Villagers no longer seek to obtain land through the administration in order to avoid paying more taxes, but they illegally clear forest land in remote areas (which are less likely to be controlled), and/or in regions with no or weak claims by the original settlers/owners of the area. For a displaced village, this strategy is made easier by the frequent authorization, given by the administration, to continue double residence in the new and the old village sites. The migrants clear the agricultural space allocated in the new settlement area while they continue swidden agriculture in their former fields near their former village. The mere fact that this authorization for double residence is frequently granted (albeit informally) by the administration probably reflects a realistic appraisal by the relevant local authorities or technicians that this is actually necessary for the villagers and that a rigid interpretation of the law would not be easy to enforce. Generally speaking, slash and burn cultivation does not cease or diminish following land allocation: it only tends to become more anarchic than before, and linked to new types of mobility (chain displacements from the highland, splitting of villages, and the creation of relocation networks sometimes on a wide geographical scale).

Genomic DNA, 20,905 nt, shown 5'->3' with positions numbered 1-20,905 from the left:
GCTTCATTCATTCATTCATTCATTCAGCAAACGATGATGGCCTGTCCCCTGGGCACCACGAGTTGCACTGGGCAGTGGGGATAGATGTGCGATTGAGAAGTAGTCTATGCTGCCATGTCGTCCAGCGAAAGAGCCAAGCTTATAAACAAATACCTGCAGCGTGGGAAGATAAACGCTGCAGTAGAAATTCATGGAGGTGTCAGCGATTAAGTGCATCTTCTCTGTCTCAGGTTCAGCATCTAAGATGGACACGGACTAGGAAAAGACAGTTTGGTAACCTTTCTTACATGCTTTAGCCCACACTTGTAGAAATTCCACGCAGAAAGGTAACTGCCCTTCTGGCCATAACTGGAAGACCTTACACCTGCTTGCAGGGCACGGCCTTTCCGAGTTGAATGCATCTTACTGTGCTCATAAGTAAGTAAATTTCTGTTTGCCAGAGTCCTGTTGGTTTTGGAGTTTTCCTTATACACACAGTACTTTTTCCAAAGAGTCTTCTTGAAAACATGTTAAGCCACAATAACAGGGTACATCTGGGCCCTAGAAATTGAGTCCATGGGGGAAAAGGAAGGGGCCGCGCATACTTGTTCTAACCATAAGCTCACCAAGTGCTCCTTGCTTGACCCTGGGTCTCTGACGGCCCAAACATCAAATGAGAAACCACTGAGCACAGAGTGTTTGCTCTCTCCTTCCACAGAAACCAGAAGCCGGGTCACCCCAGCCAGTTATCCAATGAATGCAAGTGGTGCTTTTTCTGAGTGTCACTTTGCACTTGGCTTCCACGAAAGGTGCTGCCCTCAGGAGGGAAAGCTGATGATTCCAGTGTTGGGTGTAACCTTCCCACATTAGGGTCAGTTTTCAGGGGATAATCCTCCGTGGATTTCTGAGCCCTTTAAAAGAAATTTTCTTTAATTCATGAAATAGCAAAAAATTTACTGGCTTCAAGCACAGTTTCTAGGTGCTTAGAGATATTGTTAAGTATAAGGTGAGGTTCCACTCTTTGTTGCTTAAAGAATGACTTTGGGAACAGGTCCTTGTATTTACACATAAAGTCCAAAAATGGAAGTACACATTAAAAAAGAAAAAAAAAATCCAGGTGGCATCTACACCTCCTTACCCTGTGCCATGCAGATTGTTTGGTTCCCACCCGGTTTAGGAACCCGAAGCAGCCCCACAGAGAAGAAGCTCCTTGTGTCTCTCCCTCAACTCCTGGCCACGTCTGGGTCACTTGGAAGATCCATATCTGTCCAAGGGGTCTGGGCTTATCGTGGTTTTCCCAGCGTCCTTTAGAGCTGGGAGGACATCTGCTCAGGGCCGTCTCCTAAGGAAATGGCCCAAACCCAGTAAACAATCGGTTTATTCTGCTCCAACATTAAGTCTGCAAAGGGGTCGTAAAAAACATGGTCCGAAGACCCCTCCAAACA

Land rentals are becoming more frequent. The payment for renting a plot can be in kind, or by paying the land tax for the owner. This benefits older residents (who have been officially allocated land) at the expense of the recent migrants and young farmers. There are also increasing cases of land leases (and sometimes land sales) to non-villagers for tree planting (teck, notably). These leases and sales are a much needed source of cash for poor families, but the practice reduces their agricultural assets and imperils future livelihoods, especially in case of sales. These transactions are notified to and registered by the village council, but this information is not always forwarded to district authorities.